Article

Heiniger, Paolo. "The Leaning Tower of Pisa." Scientific American (December 1995): 62-67.
Describes how the tower has been leaning since first built, specifies the layers of soil beneath the monument, and discusses how modern technology is being used to keep the tower standing. The author is a member of the committee working to save the tower.

Web Sites

NOVA Online - Fall of the Leaning Tower
http://www.pbs.org/nova/pisa/
Includes a 360-degree QuickTime panorama of Pisa's famed Field of Miracles, an update on the recent soil-extraction method that slightly restored the tower's position, a look at the restoration of other monuments worldwide, and an interactive game that recreates some of the experiments Galileo conducted while in Pisa.

The Leaning Tower of Pisa
http://www.endex.com/gf/buildings/ltpisa/ltpisa.html
Includes facts and figures about the tower, its history, architecture, construction details, and proposals to save the tower. This site also has press listings for current news events.

ltpwww.gsfc.nasa.gov/globe/index.htm
Contains information about how much soil there is on Earth, what soil looks like, what soil does, how soil has played a role in criminal cases, and a listing of ideas for science fair projects. This site accepts questions about soil at: globe@ltpmail.gsfc.nasa.gov.

United States Geological Survey: Learning Web
http://www.usgs.gov/education/
Provides background information on geologic hazards and mapping. This site also links to Ask-a-Geologist where students can send earth science questions to USGS scientists.

The "Hold It Up" activity aligns with the following National Science Education Standards:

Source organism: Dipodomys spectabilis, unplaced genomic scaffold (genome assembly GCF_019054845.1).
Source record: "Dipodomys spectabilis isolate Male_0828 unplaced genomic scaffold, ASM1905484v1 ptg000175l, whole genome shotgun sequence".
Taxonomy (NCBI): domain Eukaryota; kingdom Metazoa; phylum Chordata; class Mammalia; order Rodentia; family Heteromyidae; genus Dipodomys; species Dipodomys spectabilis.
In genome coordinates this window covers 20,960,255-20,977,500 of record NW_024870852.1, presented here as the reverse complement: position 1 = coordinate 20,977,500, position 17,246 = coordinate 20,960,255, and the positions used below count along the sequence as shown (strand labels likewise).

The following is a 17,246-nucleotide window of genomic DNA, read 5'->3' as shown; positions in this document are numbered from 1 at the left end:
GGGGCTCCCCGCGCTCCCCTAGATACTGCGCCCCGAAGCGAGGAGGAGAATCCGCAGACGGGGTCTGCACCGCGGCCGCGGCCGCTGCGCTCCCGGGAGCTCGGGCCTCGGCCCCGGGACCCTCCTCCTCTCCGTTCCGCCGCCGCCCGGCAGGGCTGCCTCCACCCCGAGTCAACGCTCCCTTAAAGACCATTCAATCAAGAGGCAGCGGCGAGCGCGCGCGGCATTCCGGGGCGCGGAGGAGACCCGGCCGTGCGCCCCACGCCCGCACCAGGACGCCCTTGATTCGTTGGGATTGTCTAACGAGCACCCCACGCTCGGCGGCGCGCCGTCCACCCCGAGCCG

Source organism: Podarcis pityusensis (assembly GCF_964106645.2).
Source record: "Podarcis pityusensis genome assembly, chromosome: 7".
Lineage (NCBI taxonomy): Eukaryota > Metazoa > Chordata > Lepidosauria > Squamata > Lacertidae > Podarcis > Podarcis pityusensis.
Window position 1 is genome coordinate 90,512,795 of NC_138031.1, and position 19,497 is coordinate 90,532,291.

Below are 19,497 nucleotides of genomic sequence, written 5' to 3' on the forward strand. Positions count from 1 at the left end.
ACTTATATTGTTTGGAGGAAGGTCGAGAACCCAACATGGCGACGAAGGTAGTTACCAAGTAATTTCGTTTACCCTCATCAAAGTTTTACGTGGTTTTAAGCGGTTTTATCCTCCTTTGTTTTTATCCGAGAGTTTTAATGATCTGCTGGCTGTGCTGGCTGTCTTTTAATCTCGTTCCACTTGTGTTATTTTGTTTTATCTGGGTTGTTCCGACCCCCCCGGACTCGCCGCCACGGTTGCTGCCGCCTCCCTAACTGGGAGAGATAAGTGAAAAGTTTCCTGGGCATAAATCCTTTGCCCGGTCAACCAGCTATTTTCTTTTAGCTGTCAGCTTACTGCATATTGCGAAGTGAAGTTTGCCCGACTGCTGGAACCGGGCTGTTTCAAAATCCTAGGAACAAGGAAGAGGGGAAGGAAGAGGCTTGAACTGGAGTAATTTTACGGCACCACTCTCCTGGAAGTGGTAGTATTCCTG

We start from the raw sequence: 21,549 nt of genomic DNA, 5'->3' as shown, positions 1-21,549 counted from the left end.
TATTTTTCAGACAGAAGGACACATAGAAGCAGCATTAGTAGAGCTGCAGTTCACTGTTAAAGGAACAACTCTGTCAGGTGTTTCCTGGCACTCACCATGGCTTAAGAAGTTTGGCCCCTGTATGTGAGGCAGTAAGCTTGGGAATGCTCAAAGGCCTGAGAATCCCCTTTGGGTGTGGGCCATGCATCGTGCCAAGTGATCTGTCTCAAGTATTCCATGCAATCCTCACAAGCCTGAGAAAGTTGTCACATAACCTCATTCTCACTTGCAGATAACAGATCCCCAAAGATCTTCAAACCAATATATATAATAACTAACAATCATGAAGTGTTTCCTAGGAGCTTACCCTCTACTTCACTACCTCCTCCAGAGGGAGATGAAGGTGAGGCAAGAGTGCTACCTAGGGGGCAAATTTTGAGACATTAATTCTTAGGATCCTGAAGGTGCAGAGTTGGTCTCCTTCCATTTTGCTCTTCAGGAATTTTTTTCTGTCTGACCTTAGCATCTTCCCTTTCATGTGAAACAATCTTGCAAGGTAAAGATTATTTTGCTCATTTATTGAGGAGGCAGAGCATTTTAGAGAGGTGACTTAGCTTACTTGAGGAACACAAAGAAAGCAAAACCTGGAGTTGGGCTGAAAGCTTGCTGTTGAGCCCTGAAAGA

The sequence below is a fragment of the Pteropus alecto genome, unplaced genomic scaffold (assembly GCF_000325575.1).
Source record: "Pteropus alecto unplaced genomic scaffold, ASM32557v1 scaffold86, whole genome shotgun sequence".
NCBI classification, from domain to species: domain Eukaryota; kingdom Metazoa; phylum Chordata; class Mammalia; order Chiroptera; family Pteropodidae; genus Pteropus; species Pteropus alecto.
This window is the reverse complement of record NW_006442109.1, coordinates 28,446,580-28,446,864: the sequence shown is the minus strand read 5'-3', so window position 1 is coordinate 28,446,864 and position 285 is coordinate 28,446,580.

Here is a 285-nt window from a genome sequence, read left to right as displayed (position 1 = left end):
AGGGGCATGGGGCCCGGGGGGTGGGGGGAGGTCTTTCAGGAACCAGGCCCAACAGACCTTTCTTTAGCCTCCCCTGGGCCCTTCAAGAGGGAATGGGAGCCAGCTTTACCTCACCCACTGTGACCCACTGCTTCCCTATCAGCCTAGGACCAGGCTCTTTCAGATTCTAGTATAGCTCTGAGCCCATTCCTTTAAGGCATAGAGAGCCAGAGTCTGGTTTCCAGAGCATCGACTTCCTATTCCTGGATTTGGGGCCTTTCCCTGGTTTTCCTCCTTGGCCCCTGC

Science Standard A:Science as Inquiry

Abilities necessary to do scientific inquiry

• Design and conduct a scientific investigation.

• Use appropriate tools and techniques to gather, analyze and interpret data.

• Develop descriptions, explanations, predictions, and models using evidence.

• Think critically and logically to make the relationships between evidence and explanations.

• Recognize and analyze alternative explanations and predictions.

• Communicate scientific procedures and explanations.

 Science Standard D:Earth and Space Science

Structure of the earth system

• Soil consists of weathered rocks and decomposed organic material from dead plants, animals, and bacteria. Soils are often found in layers, with each having a different chemical composition and character.

 Science Standard A:Science as Inquiry

Abilities necessary to do scientific inquiry

• Design and conduct a scientific investigation.

• Formulate and revise scientific explanations and models using logic and evidence.

• Develop descriptions, explanations, predictions, and models using evidence.

• Recognize and analyze alternative explanations and predictions.

• Communicate and defend a scientific argument.

 Fall of the Leaning Tower Original broadcast:October 5, 1999